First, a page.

Review to begin of two proposed oil-handling expansions in Grays Harbor

By Aaron Corvin, Columbian port & economy reporter

Published:

Updated: April 4, 2014, 7:04 PM

 

Meetings set for Grays Harbor impact study

The state Department of Ecology will develop environmental impact statements for proposed bulk liquid storage facility expansions by Westway Terminal Company and Imperium Renewables at the Port of Grays Harbor.

Public comment is open from April 10 through May 27 on the scope of those impact statements. Two public meetings with open house sessions will be held April 24 at Hoquiam High School and April 29 at Centralia High School. The meetings are from 5 to 9 p.m., with public comment beginning at 6 p.m.

Comments may also be submitted in writing by standard mail or through an electronic comment form. For more information about how to comment on the Westway and Imperium proposals, and the environmental review process, go to www.ecy.wa.gov/ge...

— The Columbian

Environmental-impact reviews will begin next week of two separate proposals in Grays Harbor County to expand the handling of liquid bulk materials, including hauling crude oil by train, the state Department of Ecology said Friday.

Ecology and the city of Hoquiam, which are jointly managing the review process, will begin Thursday collecting public comments on what should be studied in environmental impact statements that will be prepared for the proposals by Westway Terminal Company and Imperium Renewables.

This scoping period, running through May 27, will offer the public opportunities to comment during meetings, and to submit remarks in writing by standard mail and through an electronic comment form.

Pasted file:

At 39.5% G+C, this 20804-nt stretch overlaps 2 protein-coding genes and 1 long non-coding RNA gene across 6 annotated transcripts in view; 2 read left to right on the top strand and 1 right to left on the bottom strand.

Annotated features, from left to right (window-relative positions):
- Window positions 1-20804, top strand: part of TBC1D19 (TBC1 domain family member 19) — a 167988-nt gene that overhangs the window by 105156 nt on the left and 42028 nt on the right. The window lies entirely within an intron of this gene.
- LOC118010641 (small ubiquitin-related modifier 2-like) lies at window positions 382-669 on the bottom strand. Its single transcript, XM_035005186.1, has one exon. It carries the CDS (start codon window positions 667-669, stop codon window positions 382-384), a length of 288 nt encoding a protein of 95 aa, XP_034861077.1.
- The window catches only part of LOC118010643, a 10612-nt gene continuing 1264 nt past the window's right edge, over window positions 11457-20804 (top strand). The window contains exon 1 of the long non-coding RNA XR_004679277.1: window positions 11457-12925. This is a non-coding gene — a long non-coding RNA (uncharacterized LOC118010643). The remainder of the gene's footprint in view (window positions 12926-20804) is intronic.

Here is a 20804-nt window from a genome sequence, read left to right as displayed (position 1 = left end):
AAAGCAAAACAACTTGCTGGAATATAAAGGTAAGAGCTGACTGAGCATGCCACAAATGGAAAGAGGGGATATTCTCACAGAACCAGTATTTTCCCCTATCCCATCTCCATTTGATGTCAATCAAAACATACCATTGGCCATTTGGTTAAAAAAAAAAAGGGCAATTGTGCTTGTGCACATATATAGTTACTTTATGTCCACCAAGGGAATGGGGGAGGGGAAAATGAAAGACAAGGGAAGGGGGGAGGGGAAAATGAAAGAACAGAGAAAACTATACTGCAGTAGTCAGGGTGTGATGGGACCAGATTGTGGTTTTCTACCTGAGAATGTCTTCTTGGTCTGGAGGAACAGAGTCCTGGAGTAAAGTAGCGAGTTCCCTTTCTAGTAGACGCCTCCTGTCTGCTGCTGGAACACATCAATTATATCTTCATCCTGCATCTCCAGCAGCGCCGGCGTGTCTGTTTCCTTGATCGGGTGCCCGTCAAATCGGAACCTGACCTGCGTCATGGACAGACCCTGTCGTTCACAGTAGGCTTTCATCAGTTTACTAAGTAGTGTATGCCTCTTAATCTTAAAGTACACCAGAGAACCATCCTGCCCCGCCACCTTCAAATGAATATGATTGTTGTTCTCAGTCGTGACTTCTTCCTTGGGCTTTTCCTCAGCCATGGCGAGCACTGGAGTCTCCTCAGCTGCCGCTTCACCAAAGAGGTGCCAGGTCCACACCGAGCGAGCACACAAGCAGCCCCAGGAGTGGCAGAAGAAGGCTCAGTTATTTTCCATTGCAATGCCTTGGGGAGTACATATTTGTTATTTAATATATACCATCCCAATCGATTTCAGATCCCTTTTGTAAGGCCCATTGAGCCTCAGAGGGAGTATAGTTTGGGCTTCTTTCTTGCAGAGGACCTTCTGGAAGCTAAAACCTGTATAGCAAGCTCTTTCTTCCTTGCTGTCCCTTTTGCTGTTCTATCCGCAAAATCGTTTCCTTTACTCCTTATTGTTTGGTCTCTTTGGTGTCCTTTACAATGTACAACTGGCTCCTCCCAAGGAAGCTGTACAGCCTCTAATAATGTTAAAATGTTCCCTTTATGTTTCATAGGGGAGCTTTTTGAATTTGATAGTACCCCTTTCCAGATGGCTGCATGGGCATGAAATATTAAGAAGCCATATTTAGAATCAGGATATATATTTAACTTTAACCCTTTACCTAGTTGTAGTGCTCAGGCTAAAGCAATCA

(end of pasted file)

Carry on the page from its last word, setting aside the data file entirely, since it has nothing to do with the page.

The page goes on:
Paula Ehlers, Ecology's southwest region shorelands manager, said the agency has expanded the required comment period from 21 days to 47 days. "We are open to all scoping comments," she said. "If someone believes there is an impact we should be looking at that isn't necessarily right at the site — those are good scoping comments."

Westway wants to expand its existing bulk liquid storage terminal to receive and store crude by rail and then to ship it by vessel or barge from Port of Grays Harbor Terminal 1. Five new storage tanks would each have a capacity of 200,000 barrels for a total storage capacity of 1 million barrels, according to Ecology. The expanded facility would handle 1.25 trains per day and about one barge every two days.

Imperium proposes enlarging its existing terminal to receive, store and ship a variety of liquid bulk materials, including biofuels, jet fuel, renewable diesel and crude oil. The bulk liquids would be shipped by rail, trucks, ships and barges to and from the Port of Grays Harbor Terminal 1.

Up to nine new storage tanks would each have a capacity of 80,000 barrels for a total storage capacity of up to 720,000 barrels. The existing rail facility would be expanded. Pipelines also would be installed. The terminal would handle about two unit trains per day and one ship or barge per day.

And while the companies' proposed projects are more than 130 miles northwest of Vancouver, they've caught the attention of local opponents of a proposal by Tesoro Corp. and Savage Companies to build the Northwest's largest oil-by-rail facility at the Port of Vancouver.